I was on the co-design group for communications and every meeting that we had, we would give our thoughts and we would be talking to our staff counterparts in a group and we would say, so and so wasn’t working and couldn’t we do this and couldn’t you do that?…putting forward suggestions…and the next meeting you would attend, it had already been implemented…so they were actually implementing things as we were going along, which was really positive. (Breast06)

The result of this ‘connection’ is, in our view, a much higher level of clinical engagement in the improvement effort than we have usually observed in other improvement projects, as suggested by the following quotation from another staff member:

And to have the doctors involved. I mean for the consultants to take time out to come and the senior nurses from outpatients to come in; it was a very big group and you know, wide group, so I thought it was very good.


Traditionally, efforts to understand the experiences of cancer patients have focused on specific tumour types. Both patient groups in this study identified similar touchpoints along their care pathways indicating that, fundamentally, cancer patients share the same concerns about their experiences of care. However, these generic touchpoints translated into improvement priorities specific to each tumour type. Many of the touchpoints emerging from the narrative patient interviews were modified through discussion at the staff/patient events to become priority areas for improvement. Hence, it appears that the co-design discussions in which patients and staff worked together to agree priorities were a crucial aspect of this EBCD intervention and its focus on patient-centred care[23]. More broadly, we would observe that all four of the characteristics highlighted above are about ‘engagement’ and ‘mobilisation’ which we argue manifested itself in particularly high levels of clinical involvement, support and enthusiasm for the work. Having watched the patient films, heard the patient stories and discussed their experiences with the patients they themselves had treated and cared for, clinical staff felt it to be an imperative and a responsibility to do something about improving ‘their’ service and those experiences; otherwise, they could not live comfortably with themselves as professional carers.

Of course, there are limitations to the approach. Quality improvement interventions always need to be tailored to specific services (i.e. adapted to a particular illness trajectory, service structure, available resources—including staff time—and work practices etc.) and their success will be, at least, partly dependent on the receptiveness of the local context[2426]. Additionally, EBCD does not explicitly seek to recruit a representative sample of patients but rather, seeks informants who can ‘tell their story’ and potentially participate in the co-design work. This can lead to the needs of ‘harder to reach’ patient groups remaining unheard. Nonetheless, a co-design approach to service improvement at least offers the opportunity for motivated patients to reflect collectively and collaboratively with the staff directly providing their care and the translation of touchpoints into improvement priorities in the project presented here illustrates how specific priorities may vary in significant ways between tumour groups.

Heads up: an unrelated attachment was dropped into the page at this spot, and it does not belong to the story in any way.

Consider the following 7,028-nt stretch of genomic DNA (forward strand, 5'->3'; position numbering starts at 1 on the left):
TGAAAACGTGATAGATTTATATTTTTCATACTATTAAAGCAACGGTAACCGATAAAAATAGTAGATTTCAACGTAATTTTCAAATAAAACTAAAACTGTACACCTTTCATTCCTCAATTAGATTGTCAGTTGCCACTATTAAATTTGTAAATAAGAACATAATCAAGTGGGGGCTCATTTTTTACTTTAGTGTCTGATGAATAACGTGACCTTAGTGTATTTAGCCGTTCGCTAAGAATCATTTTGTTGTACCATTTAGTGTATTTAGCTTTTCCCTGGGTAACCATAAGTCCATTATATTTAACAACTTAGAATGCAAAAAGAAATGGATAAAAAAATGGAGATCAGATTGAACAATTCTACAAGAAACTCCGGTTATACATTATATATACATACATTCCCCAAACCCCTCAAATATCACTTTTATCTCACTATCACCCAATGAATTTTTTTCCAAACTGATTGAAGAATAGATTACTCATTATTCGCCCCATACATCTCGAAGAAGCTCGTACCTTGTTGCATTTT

These findings suggest that cancer patients may have generic concerns[27] (at a high level of abstraction) but co-design improvements need to be service specific—being more targeted and effective when they arise from shared priority setting between patients and staff. The co-design process led to an increased understanding of the ‘other’ perspective, resulting in a potentially broader cultural change in mindsets and behaviour. Certainly staff participating in the co-design groups reported a greater sense of empowerment to make changes to their service. It is important to determine whether these changes are sustainable over time but it should be noted that some co-design working groups disbanded early. These often comprised multidisciplinary staff who had not previously worked together, suggesting the importance of establishing or facilitating teamworking as an integral part of the approach. The indirect benefits of the implementation of the EBCD approach in this centre are being evaluated in an ongoing spread and sustainability study.

The configuration of cancer services leads to a focus on the differences between tumour-specific groups. Improving outcomes guidance[28] and the process of peer review encourage reflection within, rather than across, services[29]. Our findings suggest that breast and lung cancer patients identified generic touchpoints that translated into service-specific improvement priorities. Healthcare leaders and cancer-care practitioners should focus on generic touchpoints in order to then identify specific problems within local services, ensuring that the importance of the patient voice and close collaboration with staff is present throughout any improvement project.

Given the increasingly influential notion of co-designing public services (‘service development driven by the equally respected voices of users, providers and professionals’)[30, 31] and cancer services specifically,[28, 32] EBCD represents one approach to reposition (largely) passive recipients of a service as more active consumers and citizens in a coalition, or partnership,[33] with staff. The approach described here seeks to equip users and providers to work together on service and quality improvement offering patients and carers a much stronger voice in initiatives that explicitly strive to improve their experiences.